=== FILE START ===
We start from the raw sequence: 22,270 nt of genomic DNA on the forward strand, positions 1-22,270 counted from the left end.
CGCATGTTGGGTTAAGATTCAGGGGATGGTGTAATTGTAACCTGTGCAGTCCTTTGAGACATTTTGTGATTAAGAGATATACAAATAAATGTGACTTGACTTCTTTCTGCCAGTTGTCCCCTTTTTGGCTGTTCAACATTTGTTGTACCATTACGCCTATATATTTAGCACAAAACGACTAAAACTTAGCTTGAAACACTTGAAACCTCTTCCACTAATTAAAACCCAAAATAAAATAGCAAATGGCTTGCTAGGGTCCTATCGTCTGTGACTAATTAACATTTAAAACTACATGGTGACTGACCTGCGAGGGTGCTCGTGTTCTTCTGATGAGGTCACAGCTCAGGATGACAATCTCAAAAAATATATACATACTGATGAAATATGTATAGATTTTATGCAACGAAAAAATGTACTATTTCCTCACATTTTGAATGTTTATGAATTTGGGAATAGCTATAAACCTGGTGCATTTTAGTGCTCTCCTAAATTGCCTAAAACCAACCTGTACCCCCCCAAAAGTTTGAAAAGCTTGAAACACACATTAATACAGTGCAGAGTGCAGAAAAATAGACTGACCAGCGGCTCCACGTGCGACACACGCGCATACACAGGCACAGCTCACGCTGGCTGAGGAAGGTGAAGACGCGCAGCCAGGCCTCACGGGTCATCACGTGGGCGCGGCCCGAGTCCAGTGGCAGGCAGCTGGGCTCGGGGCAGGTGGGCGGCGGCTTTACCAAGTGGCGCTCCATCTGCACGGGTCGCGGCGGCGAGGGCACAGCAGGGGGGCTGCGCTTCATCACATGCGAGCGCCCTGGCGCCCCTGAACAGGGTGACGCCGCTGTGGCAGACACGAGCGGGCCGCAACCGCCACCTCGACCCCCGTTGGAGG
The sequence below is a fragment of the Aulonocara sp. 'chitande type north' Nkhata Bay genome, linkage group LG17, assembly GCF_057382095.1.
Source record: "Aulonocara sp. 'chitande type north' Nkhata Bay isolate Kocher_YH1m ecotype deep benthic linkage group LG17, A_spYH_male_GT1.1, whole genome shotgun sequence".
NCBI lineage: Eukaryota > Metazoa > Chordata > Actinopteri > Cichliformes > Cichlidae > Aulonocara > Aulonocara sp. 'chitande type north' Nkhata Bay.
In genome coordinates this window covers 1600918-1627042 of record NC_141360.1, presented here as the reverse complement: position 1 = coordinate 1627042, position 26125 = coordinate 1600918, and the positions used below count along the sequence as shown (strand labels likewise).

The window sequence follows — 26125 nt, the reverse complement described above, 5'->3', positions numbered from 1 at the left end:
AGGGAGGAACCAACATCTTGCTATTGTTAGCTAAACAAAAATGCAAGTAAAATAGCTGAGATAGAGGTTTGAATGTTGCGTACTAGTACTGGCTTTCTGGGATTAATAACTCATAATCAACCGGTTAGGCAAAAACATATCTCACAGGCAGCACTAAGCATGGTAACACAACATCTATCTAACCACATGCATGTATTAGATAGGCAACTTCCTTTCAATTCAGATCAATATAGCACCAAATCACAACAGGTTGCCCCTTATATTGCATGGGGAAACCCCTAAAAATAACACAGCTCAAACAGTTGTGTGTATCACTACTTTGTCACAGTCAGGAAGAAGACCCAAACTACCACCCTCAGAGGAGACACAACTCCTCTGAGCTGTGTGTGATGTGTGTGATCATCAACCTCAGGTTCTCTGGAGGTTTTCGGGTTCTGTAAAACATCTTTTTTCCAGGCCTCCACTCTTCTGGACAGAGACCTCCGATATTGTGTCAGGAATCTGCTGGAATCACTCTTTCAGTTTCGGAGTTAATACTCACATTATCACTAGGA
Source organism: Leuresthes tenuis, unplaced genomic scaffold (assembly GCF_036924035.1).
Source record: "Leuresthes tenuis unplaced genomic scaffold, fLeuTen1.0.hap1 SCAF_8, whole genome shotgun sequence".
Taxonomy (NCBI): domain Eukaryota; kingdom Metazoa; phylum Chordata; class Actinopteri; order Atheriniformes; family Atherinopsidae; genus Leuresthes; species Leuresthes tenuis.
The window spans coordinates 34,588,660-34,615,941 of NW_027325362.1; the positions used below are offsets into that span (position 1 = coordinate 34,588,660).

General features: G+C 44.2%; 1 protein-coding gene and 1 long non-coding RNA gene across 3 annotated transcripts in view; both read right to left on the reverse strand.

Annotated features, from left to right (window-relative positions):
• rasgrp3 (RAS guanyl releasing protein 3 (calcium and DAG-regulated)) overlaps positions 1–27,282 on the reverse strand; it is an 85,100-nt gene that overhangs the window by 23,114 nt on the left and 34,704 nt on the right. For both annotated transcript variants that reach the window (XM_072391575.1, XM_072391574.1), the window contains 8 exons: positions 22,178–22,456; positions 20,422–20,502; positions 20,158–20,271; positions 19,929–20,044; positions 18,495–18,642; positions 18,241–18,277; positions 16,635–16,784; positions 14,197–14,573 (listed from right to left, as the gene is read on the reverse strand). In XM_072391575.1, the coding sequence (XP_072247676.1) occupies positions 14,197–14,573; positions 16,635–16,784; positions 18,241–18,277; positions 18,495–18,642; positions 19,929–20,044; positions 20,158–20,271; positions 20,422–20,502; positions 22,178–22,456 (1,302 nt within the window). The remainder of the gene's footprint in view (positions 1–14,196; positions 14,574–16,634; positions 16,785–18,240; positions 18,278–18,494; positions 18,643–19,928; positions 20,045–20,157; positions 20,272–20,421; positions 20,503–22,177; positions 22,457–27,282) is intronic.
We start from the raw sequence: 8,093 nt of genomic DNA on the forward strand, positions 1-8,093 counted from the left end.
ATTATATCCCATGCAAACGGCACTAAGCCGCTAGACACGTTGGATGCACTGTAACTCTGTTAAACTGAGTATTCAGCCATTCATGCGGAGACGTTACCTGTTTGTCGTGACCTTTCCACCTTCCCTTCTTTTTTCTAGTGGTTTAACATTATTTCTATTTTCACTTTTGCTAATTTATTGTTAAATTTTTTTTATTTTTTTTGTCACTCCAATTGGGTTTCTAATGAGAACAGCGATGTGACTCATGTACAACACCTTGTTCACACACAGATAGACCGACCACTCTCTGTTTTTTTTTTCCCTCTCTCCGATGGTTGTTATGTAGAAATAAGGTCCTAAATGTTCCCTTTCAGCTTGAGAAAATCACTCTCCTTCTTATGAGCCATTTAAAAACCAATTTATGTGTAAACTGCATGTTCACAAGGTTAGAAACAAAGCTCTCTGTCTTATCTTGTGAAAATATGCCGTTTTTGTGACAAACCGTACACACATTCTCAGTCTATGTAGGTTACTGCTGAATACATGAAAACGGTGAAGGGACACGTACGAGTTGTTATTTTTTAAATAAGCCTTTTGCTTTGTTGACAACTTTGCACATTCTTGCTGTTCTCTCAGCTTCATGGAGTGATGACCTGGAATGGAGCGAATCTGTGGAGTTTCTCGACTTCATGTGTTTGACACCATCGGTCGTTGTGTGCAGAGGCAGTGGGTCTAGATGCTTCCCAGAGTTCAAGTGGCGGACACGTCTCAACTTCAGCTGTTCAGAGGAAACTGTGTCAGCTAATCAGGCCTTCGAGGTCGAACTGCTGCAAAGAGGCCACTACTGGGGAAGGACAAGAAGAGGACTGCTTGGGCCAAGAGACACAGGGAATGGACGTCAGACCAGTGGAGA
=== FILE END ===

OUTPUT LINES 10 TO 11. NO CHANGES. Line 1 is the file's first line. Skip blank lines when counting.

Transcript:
Source record: "Leuresthes tenuis unplaced genomic scaffold, fLeuTen1.0.hap1 SCAF_8, whole genome shotgun sequence".
Taxonomy (NCBI): domain Eukaryota; kingdom Metazoa; phylum Chordata; class Actinopteri; order Atheriniformes; family Atherinopsidae; genus Leuresthes; species Leuresthes tenuis.